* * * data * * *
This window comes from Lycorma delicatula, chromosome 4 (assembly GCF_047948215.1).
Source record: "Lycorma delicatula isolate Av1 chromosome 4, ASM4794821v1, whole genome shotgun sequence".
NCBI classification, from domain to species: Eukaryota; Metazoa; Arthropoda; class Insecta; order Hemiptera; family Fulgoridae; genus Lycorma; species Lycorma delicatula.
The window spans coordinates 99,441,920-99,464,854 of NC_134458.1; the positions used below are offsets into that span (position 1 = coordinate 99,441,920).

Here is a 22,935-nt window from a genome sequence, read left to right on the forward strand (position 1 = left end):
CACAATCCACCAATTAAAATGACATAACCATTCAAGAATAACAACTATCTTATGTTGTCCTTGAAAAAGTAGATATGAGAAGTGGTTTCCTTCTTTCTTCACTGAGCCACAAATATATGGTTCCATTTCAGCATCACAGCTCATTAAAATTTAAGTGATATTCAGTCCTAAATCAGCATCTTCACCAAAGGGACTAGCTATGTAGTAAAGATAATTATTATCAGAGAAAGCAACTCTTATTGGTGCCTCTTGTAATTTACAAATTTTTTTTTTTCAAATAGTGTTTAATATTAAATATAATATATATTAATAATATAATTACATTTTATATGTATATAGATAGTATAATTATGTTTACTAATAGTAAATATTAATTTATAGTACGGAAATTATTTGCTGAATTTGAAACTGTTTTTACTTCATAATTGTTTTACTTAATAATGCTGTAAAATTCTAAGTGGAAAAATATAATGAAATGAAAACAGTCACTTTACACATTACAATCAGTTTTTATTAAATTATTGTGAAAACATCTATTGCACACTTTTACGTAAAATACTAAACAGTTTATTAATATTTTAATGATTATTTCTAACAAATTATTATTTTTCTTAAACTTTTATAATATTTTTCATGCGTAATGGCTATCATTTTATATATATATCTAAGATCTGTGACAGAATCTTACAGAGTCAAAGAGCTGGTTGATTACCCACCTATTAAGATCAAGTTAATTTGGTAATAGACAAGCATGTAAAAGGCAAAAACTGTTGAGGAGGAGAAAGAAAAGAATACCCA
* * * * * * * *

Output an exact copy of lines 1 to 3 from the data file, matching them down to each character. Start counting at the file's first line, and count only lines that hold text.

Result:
This window comes from Lycorma delicatula, chromosome 4 (assembly GCF_047948215.1).
Source record: "Lycorma delicatula isolate Av1 chromosome 4, ASM4794821v1, whole genome shotgun sequence".
NCBI classification, from domain to species: Eukaryota; Metazoa; Arthropoda; class Insecta; order Hemiptera; family Fulgoridae; genus Lycorma; species Lycorma delicatula.